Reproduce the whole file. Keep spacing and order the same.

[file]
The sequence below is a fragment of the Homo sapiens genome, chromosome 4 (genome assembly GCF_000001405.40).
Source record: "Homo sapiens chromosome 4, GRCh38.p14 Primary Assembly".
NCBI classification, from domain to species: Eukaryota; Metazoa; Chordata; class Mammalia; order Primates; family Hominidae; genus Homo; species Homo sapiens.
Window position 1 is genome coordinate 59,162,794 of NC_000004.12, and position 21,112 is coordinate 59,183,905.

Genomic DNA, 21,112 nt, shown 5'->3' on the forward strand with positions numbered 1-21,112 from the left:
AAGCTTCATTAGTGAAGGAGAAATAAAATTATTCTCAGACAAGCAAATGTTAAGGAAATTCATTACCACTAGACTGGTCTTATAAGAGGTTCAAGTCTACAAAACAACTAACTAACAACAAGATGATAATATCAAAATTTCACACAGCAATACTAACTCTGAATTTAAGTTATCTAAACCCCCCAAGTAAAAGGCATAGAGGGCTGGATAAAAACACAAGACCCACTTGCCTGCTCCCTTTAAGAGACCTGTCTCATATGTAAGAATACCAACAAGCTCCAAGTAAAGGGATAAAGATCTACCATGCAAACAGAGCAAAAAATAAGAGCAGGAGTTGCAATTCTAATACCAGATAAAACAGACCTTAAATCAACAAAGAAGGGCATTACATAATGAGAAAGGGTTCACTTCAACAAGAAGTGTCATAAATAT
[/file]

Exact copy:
The sequence below is a fragment of the Homo sapiens genome, chromosome 4 (genome assembly GCF_000001405.40).
Source record: "Homo sapiens chromosome 4, GRCh38.p14 Primary Assembly".
NCBI classification, from domain to species: Eukaryota; Metazoa; Chordata; class Mammalia; order Primates; family Hominidae; genus Homo; species Homo sapiens.
Window position 1 is genome coordinate 59,162,794 of NC_000004.12, and position 21,112 is coordinate 59,183,905.

Genomic DNA, 21,112 nt, shown 5'->3' on the forward strand with positions numbered 1-21,112 from the left:
AAGCTTCATTAGTGAAGGAGAAATAAAATTATTCTCAGACAAGCAAATGTTAAGGAAATTCATTACCACTAGACTGGTCTTATAAGAGGTTCAAGTCTACAAAACAACTAACTAACAACAAGATGATAATATCAAAATTTCACACAGCAATACTAACTCTGAATTTAAGTTATCTAAACCCCCCAAGTAAAAGGCATAGAGGGCTGGATAAAAACACAAGACCCACTTGCCTGCTCCCTTTAAGAGACCTGTCTCATATGTAAGAATACCAACAAGCTCCAAGTAAAGGGATAAAGATCTACCATGCAAACAGAGCAAAAAATAAGAGCAGGAGTTGCAATTCTAATACCAGATAAAACAGACCTTAAATCAACAAAGAAGGGCATTACATAATGAGAAAGGGTTCACTTCAACAAGAAGTGTCATAAATAT